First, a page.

Sunday, April 08, 2012
Abdullahi Hassan Eyow studied petroleum geology, and
spent the early part of his career searching for oil deposits trapped
beneath the arid landscape of northern Somalia.
Then came war,
followed by life in Canada as a refugee who never stopped thinking about
his homeland and what he could do to make it safer. Eleven years ago,
Eyow returned to Somalia to begin a new career: finding and developing
human potential stifled by civil war.
Leaving behind a comfortable
life in Ottawa with his wife and five children, Eyow worked with UNICEF
in Mogadishu and later set up Kobciye, a non-governmental organization
supporting youth programs and women's groups. Based in Nairobi, he made
long trips to visit programs in Somalia in spite of a growing number of
health problems, including diabetes.
Late in 2011, Eyow - by now
57 years old - was overseeing the rebuilding of a youth shelter that had
been looted by Islamic militants in the central province of
Dhusa-Mareeb. A new pair of shoes cut his foot, the cut became infected,
but he had work to do. Two weeks later he returned to Nairobi, where he
was in and out of hospital for two months as the infection worsened.
Back home in Ottawa, his family was worried.
"Everybody, even the
children, were saying 'Please come back, Dad,' " says his wife, Guled,
52. "His colleagues on the ground were saying he should come back and
take it easy. But he said 'The doctors know what they're doing, I'll be
The infection worsened, and finally on Feb. 26, Eyow flew to Munich, Germany for treatment.
arrived on Sunday, was admitted to hospital on Monday, and by Thursday
he was unconscious," says Guled. "We arrived on Saturday. He died on
The family's understanding is that he died of blood
poisoning. It was a sudden and shocking end to what his friends and
family describe as a life lived with a quiet sense of mission.
of me is mad at him, part of me said 'That is his destiny,' " says
Guled. "I will miss his smile, his kindness, how he was a family man,
and so helpful. I am very proud of what he did."
Eyow came to
Canada in 1993 after completing his master's in petroleum geology in
South Carolina. Guled had arrived two years earlier with their three
children. Unable to find work in his field, Eyow started working with
the influx of Somali refugees, helping them to settle and find jobs.
1997 the whole family - by now with five children - moved to Ottawa to
be close to Guled's sister. Eyow went to Calgary to find work in the
oilpatch but came back to Ottawa when Guled was scheduled for back
surgery. Eyow was mother and father to the kids for the three months she
was recuperating, then he got a job at Compaq.
Still, the feeling that he had something to contribute to building peace in Somalia never left him.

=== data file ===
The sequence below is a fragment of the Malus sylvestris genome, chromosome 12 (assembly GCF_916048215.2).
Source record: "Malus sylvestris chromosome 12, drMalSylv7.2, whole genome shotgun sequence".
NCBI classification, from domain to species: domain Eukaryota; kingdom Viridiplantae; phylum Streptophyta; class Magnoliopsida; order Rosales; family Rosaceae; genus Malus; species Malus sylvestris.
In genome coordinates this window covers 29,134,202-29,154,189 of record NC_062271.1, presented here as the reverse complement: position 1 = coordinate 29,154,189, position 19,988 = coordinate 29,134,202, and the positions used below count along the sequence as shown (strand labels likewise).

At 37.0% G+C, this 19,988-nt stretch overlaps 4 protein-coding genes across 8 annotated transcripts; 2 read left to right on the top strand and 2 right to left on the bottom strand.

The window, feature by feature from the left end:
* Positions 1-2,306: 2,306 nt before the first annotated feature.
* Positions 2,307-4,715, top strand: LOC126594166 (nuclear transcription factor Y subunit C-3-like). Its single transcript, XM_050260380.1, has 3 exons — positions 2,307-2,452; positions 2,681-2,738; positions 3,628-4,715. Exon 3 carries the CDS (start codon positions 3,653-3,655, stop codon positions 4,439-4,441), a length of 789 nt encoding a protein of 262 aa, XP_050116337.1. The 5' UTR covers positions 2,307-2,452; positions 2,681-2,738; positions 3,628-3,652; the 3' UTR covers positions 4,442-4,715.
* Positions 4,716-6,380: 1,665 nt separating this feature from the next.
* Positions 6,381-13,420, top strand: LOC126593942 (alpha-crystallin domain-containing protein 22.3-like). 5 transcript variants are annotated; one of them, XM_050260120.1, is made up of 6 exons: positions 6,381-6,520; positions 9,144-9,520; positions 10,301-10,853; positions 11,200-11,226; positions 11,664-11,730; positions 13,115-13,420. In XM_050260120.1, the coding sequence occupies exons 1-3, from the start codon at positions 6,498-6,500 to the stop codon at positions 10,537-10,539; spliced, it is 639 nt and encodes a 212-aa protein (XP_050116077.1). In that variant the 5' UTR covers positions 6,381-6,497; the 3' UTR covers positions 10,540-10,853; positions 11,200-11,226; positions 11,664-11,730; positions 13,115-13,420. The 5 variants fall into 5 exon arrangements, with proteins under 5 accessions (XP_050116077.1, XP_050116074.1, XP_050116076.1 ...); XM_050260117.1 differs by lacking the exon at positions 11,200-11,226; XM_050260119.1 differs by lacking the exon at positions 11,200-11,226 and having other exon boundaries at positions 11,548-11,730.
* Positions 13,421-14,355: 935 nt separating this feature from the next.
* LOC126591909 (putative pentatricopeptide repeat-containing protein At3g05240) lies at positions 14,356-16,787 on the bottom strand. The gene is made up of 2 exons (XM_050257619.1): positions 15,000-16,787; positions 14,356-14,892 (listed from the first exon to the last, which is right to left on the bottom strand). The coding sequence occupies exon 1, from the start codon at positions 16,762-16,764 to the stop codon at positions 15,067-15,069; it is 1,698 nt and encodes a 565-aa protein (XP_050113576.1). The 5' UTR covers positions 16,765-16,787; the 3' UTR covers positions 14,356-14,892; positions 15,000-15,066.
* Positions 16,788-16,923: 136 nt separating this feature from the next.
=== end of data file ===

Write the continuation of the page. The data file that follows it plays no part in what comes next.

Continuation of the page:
had long conversations about it over the years," says Guled. "He always
wanted to help the Somali community. He felt he could do something."
2001, Eyow left for Mogadishu, where he stayed at the compound of
longtime friend Mohamed Elmi, owner of Sambuza Village restaurant in
Ottawa and former owner of Radio Horn Afrik in Somalia. Elmi recalls
long conversations about politics, philosophy and world affairs.
was very likable, very humble, very eloquent," says Elmi. "He got a job
with UNICEF in child protection and he was very good at it."
says that after working with UNICEF for about seven years, the
Ethiopian invasion of Somalia, worsening conditions in Mogadishu and his
own declining health led Eyow to take early retirement.
militia were coming in and looting, some of his friends got shot, he was
taking insulin every day - it was very hard to live in Somalia then,"
says Guled. "He returned to Ottawa, but he felt he had more to do."
Three months later, he returned to Nairobi and opened a youth centre for Somali refugees. He named it Kobciye.
means empowerment in Somali," says Shamsa Hassan, 27, his eldest
daughter. "His passion has always been for youth, the most affected by
war and displacement and poverty. Militia groups were recruiting young
children to fight in Somalia. He wanted to educate them and give them a
place to play basketball and volleyball, use computers and find jobs."
expanded Kobciye's operations to include three other centres, and was
in the process of opening an office in Mogadishu. He would return to
Canada once a year and the family visited him in Nairobi when they
could. In between visits, says Hassan, they were in constant touch by
phone, email and Skype. Hassan remembers Eyow talking to his children
about their homework, explaining math problems or political systems,
listening to their ideas and their dreams.
"He took us on that journey with him as much as he could," says Hassan.
Still, it is hard to share your father with a passion that takes him to the other side of the world.
something that, as his daughter, I have struggled with a lot," says
Hassan. "- when somebody has a purpose, you can't hold them back. I
don't think he would have been happy or we would have been happy if he
didn't get to do that work and help all those people."
Eyow's children, including Hassan, inherited his passion for
development. His son, Afrah, recently graduated with a degree in human
rights and law. Her sister Kaltum, 18, worked with their father last
summer at his centre in Eastleigh, the Nairobi neighbourhood that is
home to thousands of Somalis.
Hassan, a graduate of the University
of Calgary in political science and history, recently completed a
postgraduate diploma in international development. She is confident that
Kobciye will continue under new leadership, and muses about following
in her father's footsteps.
"He believed a lot of things would be
solved if people were more educated, and he tried to get them into
school," says Hassan. "He saw there was so much work to be done. He
never gave up."